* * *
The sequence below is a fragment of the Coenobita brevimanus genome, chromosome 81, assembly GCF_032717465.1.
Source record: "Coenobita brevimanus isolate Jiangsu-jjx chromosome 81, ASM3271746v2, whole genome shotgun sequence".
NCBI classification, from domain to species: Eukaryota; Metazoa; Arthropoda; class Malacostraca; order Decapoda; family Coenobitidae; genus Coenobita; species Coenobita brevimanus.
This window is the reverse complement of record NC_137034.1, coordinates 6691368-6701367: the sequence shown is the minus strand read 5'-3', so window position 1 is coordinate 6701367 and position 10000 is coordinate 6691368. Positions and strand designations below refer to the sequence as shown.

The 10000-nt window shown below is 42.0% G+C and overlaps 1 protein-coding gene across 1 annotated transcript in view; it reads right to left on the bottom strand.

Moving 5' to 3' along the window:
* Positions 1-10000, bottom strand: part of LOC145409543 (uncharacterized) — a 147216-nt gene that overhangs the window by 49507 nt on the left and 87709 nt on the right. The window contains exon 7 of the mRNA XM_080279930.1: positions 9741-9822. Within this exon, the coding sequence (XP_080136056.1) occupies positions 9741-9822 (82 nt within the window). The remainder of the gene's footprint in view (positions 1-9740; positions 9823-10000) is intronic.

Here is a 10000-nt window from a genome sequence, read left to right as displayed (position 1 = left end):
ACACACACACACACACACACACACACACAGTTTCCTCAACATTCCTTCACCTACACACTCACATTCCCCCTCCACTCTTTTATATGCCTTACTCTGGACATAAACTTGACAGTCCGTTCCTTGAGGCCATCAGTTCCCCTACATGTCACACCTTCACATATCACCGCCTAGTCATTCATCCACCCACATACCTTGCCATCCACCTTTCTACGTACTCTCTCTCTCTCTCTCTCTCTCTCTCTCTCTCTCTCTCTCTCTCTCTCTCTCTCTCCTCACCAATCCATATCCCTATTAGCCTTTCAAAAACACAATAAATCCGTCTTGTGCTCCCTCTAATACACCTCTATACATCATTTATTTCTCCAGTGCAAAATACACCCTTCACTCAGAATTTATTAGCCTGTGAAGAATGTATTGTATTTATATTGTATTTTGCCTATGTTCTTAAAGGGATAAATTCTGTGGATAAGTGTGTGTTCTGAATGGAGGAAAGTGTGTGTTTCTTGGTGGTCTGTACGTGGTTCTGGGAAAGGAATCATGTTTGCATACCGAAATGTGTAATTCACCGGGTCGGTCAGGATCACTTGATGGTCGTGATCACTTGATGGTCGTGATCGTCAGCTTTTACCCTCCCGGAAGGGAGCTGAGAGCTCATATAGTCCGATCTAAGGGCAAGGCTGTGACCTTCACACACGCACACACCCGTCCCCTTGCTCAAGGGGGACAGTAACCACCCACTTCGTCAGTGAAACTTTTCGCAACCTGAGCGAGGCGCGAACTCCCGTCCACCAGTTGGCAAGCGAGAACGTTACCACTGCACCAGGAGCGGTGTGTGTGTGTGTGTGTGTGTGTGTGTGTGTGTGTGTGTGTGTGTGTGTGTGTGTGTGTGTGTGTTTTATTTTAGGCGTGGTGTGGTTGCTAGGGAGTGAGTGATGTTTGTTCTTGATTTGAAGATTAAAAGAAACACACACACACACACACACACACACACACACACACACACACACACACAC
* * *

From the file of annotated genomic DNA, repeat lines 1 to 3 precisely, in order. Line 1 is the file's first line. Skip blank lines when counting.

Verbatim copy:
The sequence below is a fragment of the Coenobita brevimanus genome, chromosome 81, assembly GCF_032717465.1.
Source record: "Coenobita brevimanus isolate Jiangsu-jjx chromosome 81, ASM3271746v2, whole genome shotgun sequence".
NCBI classification, from domain to species: Eukaryota; Metazoa; Arthropoda; class Malacostraca; order Decapoda; family Coenobitidae; genus Coenobita; species Coenobita brevimanus.